Edinburgh Tattoo Returns with Large-Format Projections

by PLSN Staff • in
  • Projection Connection News
• Created: August 22, 2010

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EDINBURGH, Scotland – The Projection Studio, Ross Ashton's London-based large format projection company, produced large-format projections on the walls of Edinburgh Castle for the 2010 Edinburgh Royal Military Tattoo. 2010 marked the 60th anniversary for the spectacle. There were more than 1,000 performers, including members of the Army and a long roster of international performers, all choreographed in a mix of music, dance and drama produced by Major General Euan Loudon.

 

Ashton has been involved with the Tattoo for the last five years as the projection artist. This year, he signed a new three-year contract to produce the projections on the castle to complement the performances taking place on the Esplanade below.

 

"It's always a great privilege to be asked to work on such a unique and high profile a show like this," said Ashton, "Even more so as the true potential of projection has proved itself and has a real commitment from the organizers."

 

The projection area is 90 meters wide and stretches the full width of the castle walls. Four PIGI 6K projectors fitted with double-rotating scrollers made the images, three covering the castle wall area and the fourth focused on providing ‘drop-ins' in the area around the Castle gates, through which performers make their entrances.

 

Ashton worked with Loudon on developing artwork for the show, but was also given an open brief to suggest ideas and make visual contributions where they would have the most impact. "There was a lot of projection in last year's show, and so I wanted to create something that would look and feel totally different and, naturally, be very relevant" Ashton said.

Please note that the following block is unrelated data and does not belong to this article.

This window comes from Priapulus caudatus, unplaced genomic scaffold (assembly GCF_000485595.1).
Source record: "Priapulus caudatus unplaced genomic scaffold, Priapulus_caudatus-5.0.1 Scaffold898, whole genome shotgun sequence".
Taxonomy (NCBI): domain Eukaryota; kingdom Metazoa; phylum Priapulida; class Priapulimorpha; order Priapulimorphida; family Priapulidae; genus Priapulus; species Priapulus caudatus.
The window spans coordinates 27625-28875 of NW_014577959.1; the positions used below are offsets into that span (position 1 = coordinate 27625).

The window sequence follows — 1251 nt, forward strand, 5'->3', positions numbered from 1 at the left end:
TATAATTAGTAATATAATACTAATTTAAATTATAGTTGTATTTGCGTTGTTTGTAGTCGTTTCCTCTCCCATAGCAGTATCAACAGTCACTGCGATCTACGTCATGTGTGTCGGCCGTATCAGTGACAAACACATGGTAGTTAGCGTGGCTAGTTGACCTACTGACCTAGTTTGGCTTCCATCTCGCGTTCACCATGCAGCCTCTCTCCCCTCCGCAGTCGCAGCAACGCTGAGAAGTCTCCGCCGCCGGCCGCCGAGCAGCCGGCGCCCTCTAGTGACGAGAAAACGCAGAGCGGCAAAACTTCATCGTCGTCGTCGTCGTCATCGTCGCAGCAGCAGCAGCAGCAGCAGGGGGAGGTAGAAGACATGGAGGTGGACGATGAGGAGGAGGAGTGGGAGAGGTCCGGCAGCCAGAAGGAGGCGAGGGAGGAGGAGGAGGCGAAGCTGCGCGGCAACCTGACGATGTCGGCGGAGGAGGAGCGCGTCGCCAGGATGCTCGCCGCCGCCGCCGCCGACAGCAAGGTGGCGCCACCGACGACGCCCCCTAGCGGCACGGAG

The biggest projection pieces this year are for two sections of the show by the Massed Bands – the military bands of the Grenadier and Coldstream Guards with the British Army's Guards bands joined by all the international bands, performing  "You Raise Me Up" and "Here's To The Heroes." This honoured those engaged in current conflicts – specifically Afghanistan and Iraq.

 

Ashton used images from the Army Media & Communications archives in a series of montages showing individuals helping to keep the peace and rebuild war-torn communities.

 

For the New Zealand Army band's performance, Ashton produced a Maori mask, which was fitted exactly to the Castle architecture so the entranceway became the mouth. This is surrounded by silver ferns, the National flower of New Zealand, feathering out across the rest of the Castle.

 

For the Royal Jordanian Armed Forces Contingent, the imagery was based on the archaeological ruins of Petra, which again was sculpted to the shapes and contours of the Castle.

 

The Evening Hymn was accompanied with the images of two soldiers flanking the gatehouse in Reverse Arms position, backed by a setting sun seen through a stained glass window.

 

The projection was programmed and operated on an OnlyCue system by Karen Monid, who also worked with Michael Barry and Andy Murrell to install the system.

 

The 2010 Edinburgh Tattoo runs until the end of August.

 

For more information, please visit www.projecting.co.uk.

 

 

 

 

 

 

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